Exotica

He tells of a tribe whose name in translation means "I Will Kill You"

Conversations with the Cannibals

Michael Kreiger

Kreiger's encounters with a crooked preacher on Palmerston, former cannibals on Malekula, a sourcer on Ambrym, cargo cultists on Tanna, tribal warriors on Malaaita, and the dauntless missionaries of Batuna provide glimpses of passing ways of life on the Cook Islands.

His account of the desecration of the Kwaio by fundamentalist missionaries and their own government is perhaps a sad last chapter in 200 years of European exploitation in this part of the world – David Stanley

Publisher: Ecco
Hardback: 228 pages
Illustrated

Reviews

Headhunting and the Social Imagination in Southeast Asia

Edited by Janet Hoskins

“Brings together comparative material on headhunting in a number of Southeast Asian societies, examining the cultural contexts in which such practices occurred, and relating them to colonial history, violence and ritual. This volume documents and analyzes headhunting practices and shows the persistence of headhunting as a symbol or trope. Ethnographers of seven regions (the Philippine highlands, Sarawak, Brunei, South Borneo and the Indonesian islands of Sulawesi, Sumba and Timor) share their experiences of living with former headhunters (including an eyewitness account of a headhunting feast), attending rituals and collecting oral histories to understand the heritage of headhunting in context. They also report on contemporary people who reenact headhunts, often with effigies or surrogates for the head itself.”

Publisher: Stanford University
Paperback: 296 pages
Illustrated

The Invisibles: A Tale of the Eunuchs of India

Zia Jaffrey

“In this spellbinding book—at once travelog, history, interview and fiction—Jaffrey invents a hybrid voice to match her subject as she meets journalists, police commissioners, detectives and doctors and tries to trace the hijiras´ tradition through layers and layers of obfuscation and denial, as well as through Hindu, Muslim and British history. This is the first major book on this taboo and invisible subject, a compelling work on an enthralling subject.”

Publisher: Pantheon
Hardback: 293 pages
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Island Encounters: Black and White Memories of the Pacific War

Lamont Lindstrom and Geoffrey M. White

“Explores the massive and sudden contact between powerful military forces and Pacific Islanders, blending oral histories recorded in the islands after WWII with some 175 photograph gleaned from Japanese newspaper morgues, the private albums of U.S. veterans, and Allied military archives.”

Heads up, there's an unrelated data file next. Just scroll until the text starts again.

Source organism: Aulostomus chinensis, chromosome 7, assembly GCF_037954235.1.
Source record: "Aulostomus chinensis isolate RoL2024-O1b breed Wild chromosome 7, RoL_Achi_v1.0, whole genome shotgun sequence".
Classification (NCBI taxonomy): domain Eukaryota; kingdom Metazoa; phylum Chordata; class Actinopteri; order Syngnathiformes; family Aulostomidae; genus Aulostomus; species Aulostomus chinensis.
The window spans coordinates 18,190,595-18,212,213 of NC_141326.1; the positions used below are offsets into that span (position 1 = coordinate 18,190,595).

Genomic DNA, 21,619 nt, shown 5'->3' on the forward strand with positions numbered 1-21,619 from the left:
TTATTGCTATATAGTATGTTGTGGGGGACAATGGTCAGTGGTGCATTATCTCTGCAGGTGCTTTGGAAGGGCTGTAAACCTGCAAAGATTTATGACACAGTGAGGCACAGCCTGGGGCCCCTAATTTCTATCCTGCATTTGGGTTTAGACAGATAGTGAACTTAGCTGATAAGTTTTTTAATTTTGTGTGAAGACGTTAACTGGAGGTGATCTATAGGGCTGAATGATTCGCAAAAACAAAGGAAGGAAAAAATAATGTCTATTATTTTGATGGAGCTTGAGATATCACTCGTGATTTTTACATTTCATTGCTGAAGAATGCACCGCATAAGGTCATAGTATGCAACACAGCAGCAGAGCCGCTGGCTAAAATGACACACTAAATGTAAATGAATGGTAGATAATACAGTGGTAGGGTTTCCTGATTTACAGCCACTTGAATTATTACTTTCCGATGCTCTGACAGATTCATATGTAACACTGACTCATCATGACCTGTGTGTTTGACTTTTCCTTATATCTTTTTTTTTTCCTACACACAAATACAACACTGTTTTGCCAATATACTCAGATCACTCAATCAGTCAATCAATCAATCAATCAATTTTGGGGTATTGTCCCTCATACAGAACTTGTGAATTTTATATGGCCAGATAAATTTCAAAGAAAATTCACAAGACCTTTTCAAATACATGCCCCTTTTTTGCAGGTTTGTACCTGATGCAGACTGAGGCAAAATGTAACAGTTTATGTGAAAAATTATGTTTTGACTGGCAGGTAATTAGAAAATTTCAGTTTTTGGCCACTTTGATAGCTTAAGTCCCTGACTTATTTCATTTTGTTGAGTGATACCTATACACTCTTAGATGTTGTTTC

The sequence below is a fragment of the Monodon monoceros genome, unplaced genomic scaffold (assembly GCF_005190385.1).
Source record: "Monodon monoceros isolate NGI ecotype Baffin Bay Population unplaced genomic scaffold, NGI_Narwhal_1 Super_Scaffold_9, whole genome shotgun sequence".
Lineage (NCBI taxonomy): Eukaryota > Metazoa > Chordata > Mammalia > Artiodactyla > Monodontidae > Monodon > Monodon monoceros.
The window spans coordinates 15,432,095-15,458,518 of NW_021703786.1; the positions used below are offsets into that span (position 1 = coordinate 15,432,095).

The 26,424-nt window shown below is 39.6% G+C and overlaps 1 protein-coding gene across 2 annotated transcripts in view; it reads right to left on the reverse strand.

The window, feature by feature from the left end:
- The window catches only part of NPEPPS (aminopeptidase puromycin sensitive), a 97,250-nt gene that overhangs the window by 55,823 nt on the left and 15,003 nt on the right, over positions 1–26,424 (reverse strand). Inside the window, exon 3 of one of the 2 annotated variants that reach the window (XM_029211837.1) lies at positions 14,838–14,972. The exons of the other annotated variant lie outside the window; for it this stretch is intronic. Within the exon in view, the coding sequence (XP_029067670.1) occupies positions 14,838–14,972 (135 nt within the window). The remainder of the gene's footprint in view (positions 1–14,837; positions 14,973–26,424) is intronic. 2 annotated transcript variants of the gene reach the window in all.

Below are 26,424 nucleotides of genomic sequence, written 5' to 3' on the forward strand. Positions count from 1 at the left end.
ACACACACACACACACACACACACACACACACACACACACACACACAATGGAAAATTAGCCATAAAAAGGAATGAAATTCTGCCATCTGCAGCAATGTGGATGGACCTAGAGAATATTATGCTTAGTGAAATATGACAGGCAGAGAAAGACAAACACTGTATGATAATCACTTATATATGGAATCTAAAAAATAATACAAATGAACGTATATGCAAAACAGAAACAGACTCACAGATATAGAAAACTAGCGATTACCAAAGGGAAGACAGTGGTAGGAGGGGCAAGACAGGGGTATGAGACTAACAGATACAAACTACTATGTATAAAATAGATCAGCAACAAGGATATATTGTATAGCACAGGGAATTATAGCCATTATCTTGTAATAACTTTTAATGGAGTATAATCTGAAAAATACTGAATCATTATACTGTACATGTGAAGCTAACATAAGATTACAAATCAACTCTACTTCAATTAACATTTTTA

Publisher: Smithsonian Institution
Hardback: 208 pages
Illustrated

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Island of Bali

Miguel Covarrubias

“Outstanding Mexican painter and caricaturist Miguel Covarrubias found equal fame in writing one of the finest books on strange and distant lands. Only an artist could have penetrated so deeply into the spirit of the dance, theater, music, handicrafts and sports of Bali; and only a man of learning in anthropology could have understood and recorded so accurately the island’s religion, sexual customs, family life and economic and political organization. Covarrubias proceeds to describe the geography and nature of the island and then to relate the history of the race. Includes a thorough account of the community, the family and the individual in all spheres of thought, emotion and behavior, in addition to chapters on the Balinese arts, festivals and rituals.”

Publisher: Columbia University
Paperback: 430 pages
Illustrated

The King of the World in the Land of the Pygmies

Joan Mark

Patrick Tracy Lowell sailed to Africa in 1927 as part of a three-person anthropological expedition from Harvard University. The nature of anthropology was changing but Mr. Lowell wasn’t. He remained a New England gentleman for the entire duration of his 25-year stay in Africa. Although he was considered a failure as an anthropologist when he died in 1953, he was certainly a success in the “life is art” category. This book gives one of the great eccentrics of the 20th century his proper due. He created a home away from home in northwest Zaire, and his hospitality enabled a number of anthropologists a chance to study the region and its people and publish their findings, in the process providing a glimpse of a world where there were still outposts of purity, untrammeled by civilization. SA